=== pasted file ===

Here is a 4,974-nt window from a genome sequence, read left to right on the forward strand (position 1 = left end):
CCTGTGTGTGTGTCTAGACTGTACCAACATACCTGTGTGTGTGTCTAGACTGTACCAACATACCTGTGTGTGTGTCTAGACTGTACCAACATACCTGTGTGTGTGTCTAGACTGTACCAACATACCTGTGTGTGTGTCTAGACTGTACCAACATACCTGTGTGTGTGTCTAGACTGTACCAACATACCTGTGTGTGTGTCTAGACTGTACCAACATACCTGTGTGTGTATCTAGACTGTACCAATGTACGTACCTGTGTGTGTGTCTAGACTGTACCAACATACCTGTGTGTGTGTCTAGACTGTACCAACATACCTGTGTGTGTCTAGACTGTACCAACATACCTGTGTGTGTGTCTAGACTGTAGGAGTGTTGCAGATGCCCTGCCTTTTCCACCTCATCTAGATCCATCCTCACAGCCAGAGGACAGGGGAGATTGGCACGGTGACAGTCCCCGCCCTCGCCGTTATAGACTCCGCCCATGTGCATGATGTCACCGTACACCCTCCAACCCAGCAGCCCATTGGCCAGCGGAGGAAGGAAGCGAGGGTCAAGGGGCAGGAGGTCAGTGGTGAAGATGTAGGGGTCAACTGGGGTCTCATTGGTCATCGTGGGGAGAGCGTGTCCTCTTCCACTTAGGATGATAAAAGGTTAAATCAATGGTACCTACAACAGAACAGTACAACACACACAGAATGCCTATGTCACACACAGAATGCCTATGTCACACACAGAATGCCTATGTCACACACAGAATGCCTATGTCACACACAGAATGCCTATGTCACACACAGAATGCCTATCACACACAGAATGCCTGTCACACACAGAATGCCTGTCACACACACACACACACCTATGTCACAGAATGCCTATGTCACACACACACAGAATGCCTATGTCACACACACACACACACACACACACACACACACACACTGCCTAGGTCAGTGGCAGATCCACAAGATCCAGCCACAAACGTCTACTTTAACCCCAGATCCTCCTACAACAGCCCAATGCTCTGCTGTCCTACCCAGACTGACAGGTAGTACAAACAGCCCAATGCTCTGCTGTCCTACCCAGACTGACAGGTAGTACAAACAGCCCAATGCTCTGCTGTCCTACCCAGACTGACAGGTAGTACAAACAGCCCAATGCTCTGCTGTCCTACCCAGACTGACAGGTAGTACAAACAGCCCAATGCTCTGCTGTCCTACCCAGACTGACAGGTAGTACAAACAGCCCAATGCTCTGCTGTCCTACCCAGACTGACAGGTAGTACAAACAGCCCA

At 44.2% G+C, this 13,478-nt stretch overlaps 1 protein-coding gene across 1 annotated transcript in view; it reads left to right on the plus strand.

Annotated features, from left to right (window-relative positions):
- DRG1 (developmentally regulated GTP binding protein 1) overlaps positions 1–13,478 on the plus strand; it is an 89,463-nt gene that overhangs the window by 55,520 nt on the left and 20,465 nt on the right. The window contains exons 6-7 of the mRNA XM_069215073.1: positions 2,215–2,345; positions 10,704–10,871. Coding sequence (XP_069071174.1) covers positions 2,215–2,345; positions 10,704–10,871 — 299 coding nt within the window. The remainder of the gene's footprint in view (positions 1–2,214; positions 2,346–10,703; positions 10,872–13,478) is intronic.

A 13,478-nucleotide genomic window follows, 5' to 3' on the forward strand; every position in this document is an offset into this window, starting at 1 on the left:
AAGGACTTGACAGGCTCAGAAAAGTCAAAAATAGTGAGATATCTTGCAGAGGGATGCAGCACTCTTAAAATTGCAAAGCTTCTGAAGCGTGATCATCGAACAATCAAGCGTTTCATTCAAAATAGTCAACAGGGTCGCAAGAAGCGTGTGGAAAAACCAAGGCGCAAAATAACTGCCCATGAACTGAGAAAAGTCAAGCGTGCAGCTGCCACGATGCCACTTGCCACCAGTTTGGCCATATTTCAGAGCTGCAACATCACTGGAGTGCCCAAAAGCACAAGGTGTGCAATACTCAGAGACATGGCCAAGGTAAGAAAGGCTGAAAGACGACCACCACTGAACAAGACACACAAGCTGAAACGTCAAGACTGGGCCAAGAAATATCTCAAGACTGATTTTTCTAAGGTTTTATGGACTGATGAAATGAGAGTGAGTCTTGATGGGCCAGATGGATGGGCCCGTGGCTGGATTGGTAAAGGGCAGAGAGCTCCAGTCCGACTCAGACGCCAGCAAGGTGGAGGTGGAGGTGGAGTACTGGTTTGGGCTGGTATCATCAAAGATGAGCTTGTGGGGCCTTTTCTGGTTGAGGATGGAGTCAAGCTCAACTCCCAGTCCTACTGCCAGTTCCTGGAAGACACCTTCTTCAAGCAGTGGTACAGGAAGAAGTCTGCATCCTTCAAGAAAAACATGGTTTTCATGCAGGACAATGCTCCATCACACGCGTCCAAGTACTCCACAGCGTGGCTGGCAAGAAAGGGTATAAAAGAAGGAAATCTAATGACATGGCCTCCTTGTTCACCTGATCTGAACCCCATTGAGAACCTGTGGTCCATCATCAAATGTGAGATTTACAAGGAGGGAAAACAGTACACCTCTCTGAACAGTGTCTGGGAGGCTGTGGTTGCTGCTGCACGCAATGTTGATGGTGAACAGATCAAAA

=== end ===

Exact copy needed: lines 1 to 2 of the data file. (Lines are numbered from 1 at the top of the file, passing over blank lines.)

Here is a 4,974-nt window from a genome sequence, read left to right on the forward strand (position 1 = left end):
CCTGTGTGTGTGTCTAGACTGTACCAACATACCTGTGTGTGTGTCTAGACTGTACCAACATACCTGTGTGTGTGTCTAGACTGTACCAACATACCTGTGTGTGTGTCTAGACTGTACCAACATACCTGTGTGTGTGTCTAGACTGTACCAACATACCTGTGTGTGTGTCTAGACTGTACCAACATACCTGTGTGTGTGTCTAGACTGTACCAACATACCTGTGTGTGTATCTAGACTGTACCAATGTACGTACCTGTGTGTGTGTCTAGACTGTACCAACATACCTGTGTGTGTGTCTAGACTGTACCAACATACCTGTGTGTGTCTAGACTGTACCAACATACCTGTGTGTGTGTCTAGACTGTAGGAGTGTTGCAGATGCCCTGCCTTTTCCACCTCATCTAGATCCATCCTCACAGCCAGAGGACAGGGGAGATTGGCACGGTGACAGTCCCCGCCCTCGCCGTTATAGACTCCGCCCATGTGCATGATGTCACCGTACACCCTCCAACCCAGCAGCCCATTGGCCAGCGGAGGAAGGAAGCGAGGGTCAAGGGGCAGGAGGTCAGTGGTGAAGATGTAGGGGTCAACTGGGGTCTCATTGGTCATCGTGGGGAGAGCGTGTCCTCTTCCACTTAGGATGATAAAAGGTTAAATCAATGGTACCTACAACAGAACAGTACAACACACACAGAATGCCTATGTCACACACAGAATGCCTATGTCACACACAGAATGCCTATGTCACACACAGAATGCCTATGTCACACACAGAATGCCTATGTCACACACAGAATGCCTATCACACACAGAATGCCTGTCACACACAGAATGCCTGTCACACACACACACACACCTATGTCACAGAATGCCTATGTCACACACACACAGAATGCCTATGTCACACACACACACACACACACACACACACACACACACTGCCTAGGTCAGTGGCAGATCCACAAGATCCAGCCACAAACGTCTACTTTAACCCCAGATCCTCCTACAACAGCCCAATGCTCTGCTGTCCTACCCAGACTGACAGGTAGTACAAACAGCCCAATGCTCTGCTGTCCTACCCAGACTGACAGGTAGTACAAACAGCCCAATGCTCTGCTGTCCTACCCAGACTGACAGGTAGTACAAACAGCCCAATGCTCTGCTGTCCTACCCAGACTGACAGGTAGTACAAACAGCCCAATGCTCTGCTGTCCTACCCAGACTGACAGGTAGTACAAACAGCCCAATGCTCTGCTGTCCTACCCAGACTGACAGGTAGTACAAACAGCCCA